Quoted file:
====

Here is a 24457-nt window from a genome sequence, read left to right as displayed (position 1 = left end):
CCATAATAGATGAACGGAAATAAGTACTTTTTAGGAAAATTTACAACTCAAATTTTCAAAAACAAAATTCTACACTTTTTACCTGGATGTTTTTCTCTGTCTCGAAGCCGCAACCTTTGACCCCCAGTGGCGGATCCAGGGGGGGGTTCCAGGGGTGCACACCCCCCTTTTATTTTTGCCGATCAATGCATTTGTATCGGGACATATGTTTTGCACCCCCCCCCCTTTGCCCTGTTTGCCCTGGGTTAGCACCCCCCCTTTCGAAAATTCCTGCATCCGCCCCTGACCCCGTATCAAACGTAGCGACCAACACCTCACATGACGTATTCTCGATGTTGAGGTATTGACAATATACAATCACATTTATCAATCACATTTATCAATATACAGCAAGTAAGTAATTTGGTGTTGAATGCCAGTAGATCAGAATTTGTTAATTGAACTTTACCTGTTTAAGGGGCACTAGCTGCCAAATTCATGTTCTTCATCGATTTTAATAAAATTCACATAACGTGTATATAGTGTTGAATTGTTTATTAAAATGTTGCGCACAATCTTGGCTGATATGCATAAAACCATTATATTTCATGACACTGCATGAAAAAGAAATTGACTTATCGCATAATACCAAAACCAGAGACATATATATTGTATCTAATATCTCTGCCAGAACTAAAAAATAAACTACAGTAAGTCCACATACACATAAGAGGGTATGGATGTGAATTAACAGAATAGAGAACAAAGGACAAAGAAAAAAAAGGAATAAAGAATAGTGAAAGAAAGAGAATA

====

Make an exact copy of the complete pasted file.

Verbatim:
Here is a 24457-nt window from a genome sequence, read left to right as displayed (position 1 = left end):
CCATAATAGATGAACGGAAATAAGTACTTTTTAGGAAAATTTACAACTCAAATTTTCAAAAACAAAATTCTACACTTTTTACCTGGATGTTTTTCTCTGTCTCGAAGCCGCAACCTTTGACCCCCAGTGGCGGATCCAGGGGGGGGTTCCAGGGGTGCACACCCCCCTTTTATTTTTGCCGATCAATGCATTTGTATCGGGACATATGTTTTGCACCCCCCCCCCTTTGCCCTGTTTGCCCTGGGTTAGCACCCCCCCTTTCGAAAATTCCTGCATCCGCCCCTGACCCCGTATCAAACGTAGCGACCAACACCTCACATGACGTATTCTCGATGTTGAGGTATTGACAATATACAATCACATTTATCAATCACATTTATCAATATACAGCAAGTAAGTAATTTGGTGTTGAATGCCAGTAGATCAGAATTTGTTAATTGAACTTTACCTGTTTAAGGGGCACTAGCTGCCAAATTCATGTTCTTCATCGATTTTAATAAAATTCACATAACGTGTATATAGTGTTGAATTGTTTATTAAAATGTTGCGCACAATCTTGGCTGATATGCATAAAACCATTATATTTCATGACACTGCATGAAAAAGAAATTGACTTATCGCATAATACCAAAACCAGAGACATATATATTGTATCTAATATCTCTGCCAGAACTAAAAAATAAACTACAGTAAGTCCACATACACATAAGAGGGTATGGATGTGAATTAACAGAATAGAGAACAAAGGACAAAGAAAAAAAAGGAATAAAGAATAGTGAAAGAAAGAGAATA